This project is linked to two comparative studies. The project entitled Gender relations and gender-based analysis at the resource development/traditional economy interface led by Dr. Emilie Cameron of Carleton University is sponsored by the Resources and Sustainable Development in the Arctic (ReSDA) program. The purpose of this project is to: a) determine how existing institutions and policies with involvement in northern resource extraction are gendered; b) understand how changing employment patterns influence gender relations, particularly as understood by northern Indigenous women; and c) help develop relevant gender-based analysis materials and tools for use in northern communities. The project responds to a need identified by scholars, policymakers, and community organizations to better understand the gendered dimensions of northern resource extraction, and to provide meaningful, practical tools to address gender in decision-making, implementation, and monitoring.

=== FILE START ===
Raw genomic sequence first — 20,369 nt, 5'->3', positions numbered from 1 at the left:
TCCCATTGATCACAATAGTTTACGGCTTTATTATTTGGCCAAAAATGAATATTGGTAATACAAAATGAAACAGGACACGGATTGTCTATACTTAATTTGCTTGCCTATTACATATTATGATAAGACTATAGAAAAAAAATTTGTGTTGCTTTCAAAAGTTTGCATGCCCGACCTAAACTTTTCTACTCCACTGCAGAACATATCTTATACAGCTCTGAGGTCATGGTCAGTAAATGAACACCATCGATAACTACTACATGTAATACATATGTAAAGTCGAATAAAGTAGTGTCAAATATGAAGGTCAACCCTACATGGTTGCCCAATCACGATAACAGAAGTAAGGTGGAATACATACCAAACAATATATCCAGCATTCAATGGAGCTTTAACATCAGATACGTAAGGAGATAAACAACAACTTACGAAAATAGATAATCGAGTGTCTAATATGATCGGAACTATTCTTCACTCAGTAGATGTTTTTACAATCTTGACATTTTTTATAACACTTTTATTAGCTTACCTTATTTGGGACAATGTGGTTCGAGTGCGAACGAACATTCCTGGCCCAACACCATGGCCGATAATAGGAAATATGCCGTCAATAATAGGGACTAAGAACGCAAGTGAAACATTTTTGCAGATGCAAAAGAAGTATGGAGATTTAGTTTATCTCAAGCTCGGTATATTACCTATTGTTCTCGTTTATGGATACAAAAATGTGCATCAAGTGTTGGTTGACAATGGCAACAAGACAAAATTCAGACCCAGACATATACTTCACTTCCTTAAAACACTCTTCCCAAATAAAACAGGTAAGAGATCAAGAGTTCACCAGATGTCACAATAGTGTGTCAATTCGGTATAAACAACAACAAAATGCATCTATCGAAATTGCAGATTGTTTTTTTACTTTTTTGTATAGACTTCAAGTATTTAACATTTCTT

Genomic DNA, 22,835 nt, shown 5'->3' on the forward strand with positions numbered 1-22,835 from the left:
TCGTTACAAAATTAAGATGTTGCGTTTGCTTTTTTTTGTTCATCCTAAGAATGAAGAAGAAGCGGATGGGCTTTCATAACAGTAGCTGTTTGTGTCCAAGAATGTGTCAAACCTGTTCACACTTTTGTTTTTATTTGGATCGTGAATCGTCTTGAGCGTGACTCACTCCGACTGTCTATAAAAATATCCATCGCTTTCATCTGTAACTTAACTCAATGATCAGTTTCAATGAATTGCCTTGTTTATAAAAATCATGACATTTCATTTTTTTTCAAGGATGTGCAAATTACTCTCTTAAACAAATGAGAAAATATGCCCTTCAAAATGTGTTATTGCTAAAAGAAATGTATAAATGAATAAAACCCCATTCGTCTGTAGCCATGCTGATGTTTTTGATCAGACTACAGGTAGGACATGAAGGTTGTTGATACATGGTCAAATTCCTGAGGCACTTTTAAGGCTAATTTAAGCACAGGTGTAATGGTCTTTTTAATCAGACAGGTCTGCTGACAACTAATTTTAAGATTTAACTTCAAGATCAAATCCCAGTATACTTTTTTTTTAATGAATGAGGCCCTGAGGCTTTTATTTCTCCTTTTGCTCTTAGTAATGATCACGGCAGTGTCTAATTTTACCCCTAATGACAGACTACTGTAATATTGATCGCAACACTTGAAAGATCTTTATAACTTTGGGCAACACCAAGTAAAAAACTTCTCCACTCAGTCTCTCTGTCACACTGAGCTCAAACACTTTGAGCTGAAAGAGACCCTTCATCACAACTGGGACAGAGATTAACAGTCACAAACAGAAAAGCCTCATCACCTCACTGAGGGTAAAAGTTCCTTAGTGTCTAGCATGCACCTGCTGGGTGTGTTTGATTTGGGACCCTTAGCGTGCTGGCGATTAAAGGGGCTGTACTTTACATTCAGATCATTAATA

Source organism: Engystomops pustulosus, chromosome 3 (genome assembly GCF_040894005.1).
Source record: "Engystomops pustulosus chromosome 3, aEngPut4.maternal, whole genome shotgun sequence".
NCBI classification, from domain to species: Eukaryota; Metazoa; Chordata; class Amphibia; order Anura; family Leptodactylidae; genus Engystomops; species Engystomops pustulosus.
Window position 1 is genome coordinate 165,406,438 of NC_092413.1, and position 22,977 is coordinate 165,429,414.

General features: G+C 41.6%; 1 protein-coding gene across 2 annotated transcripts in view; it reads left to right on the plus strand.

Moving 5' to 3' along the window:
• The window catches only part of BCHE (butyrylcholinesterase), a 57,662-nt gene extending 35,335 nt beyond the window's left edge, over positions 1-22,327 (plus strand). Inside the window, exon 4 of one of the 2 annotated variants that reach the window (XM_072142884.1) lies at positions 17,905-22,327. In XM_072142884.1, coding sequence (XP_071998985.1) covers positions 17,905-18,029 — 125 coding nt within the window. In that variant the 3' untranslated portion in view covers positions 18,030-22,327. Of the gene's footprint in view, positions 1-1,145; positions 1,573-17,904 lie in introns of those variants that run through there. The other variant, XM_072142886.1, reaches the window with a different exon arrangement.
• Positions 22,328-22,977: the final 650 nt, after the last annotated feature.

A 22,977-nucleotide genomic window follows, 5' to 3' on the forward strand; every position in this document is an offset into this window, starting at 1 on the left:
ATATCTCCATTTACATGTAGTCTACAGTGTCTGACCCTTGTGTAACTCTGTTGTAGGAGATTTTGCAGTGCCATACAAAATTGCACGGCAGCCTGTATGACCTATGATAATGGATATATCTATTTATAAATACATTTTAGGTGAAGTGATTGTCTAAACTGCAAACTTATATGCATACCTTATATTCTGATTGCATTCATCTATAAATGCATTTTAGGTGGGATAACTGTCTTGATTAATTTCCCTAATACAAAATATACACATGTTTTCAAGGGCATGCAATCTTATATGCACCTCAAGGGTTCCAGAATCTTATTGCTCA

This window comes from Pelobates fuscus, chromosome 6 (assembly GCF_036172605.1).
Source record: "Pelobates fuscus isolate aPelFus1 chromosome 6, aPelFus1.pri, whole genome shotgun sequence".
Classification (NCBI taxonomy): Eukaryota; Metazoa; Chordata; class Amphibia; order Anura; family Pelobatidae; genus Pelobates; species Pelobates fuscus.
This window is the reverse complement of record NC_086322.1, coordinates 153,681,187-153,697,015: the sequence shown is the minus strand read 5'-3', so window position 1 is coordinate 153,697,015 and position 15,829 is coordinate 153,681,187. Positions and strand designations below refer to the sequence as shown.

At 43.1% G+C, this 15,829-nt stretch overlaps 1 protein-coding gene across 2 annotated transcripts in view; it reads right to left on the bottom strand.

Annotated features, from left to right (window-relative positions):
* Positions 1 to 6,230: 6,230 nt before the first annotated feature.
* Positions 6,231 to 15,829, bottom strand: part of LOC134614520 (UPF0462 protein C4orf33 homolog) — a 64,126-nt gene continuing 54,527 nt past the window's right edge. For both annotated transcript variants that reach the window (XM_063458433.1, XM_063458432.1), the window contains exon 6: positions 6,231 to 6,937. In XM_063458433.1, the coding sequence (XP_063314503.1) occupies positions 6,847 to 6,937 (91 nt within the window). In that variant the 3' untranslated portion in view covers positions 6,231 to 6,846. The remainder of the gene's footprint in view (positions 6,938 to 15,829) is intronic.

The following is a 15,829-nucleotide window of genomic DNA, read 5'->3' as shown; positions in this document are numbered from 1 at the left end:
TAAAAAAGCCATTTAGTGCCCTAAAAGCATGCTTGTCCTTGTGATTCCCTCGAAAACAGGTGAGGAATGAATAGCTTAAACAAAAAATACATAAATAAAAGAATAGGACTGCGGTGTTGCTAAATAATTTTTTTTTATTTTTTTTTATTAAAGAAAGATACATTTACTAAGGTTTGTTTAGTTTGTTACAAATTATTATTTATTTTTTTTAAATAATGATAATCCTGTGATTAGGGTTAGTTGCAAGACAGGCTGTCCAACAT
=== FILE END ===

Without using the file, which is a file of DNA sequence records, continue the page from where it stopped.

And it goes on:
Dr. Rauna Kuokkanen, an indigenous Sámi woman from Northern Finland visited Tulít’a in June 2014 to learn about community views on participation, decision-making, women’s changing roles and self-government. In Tulít’a, Rauna met with women and men, including leaders, elders and youth. As part of her project, she faciliated two youth gatherings in Tulít’a.
Rauna is interested in comparing experiences here with those of Sámi people in northern regions of Norway, Sweden and Finland, the Inuit in Greenland, and Aboriginal people elsewhere in Canada. Her research project is called Gendering Self-Determination: Comparing Indigenous Peoples in Canada, Greenland and the Nordic Countries. Rauna is associate professor of Political Science and Aboriginal Studies at the University of Toronto where she teaches Aboriginal and indigenous politics.
Rauna started the project in 2011 in her home territory, Sámiland (northern regions of Scandinavia). In March 2013, she spent a month in Greenland. She was in Tulít’a from June 9 to July 7, 2014. From September 2014 to July 2015 she will be writing up the research results after which she will share them with the communities involved in the project.
The Social Sciences and Humanities Council of Canada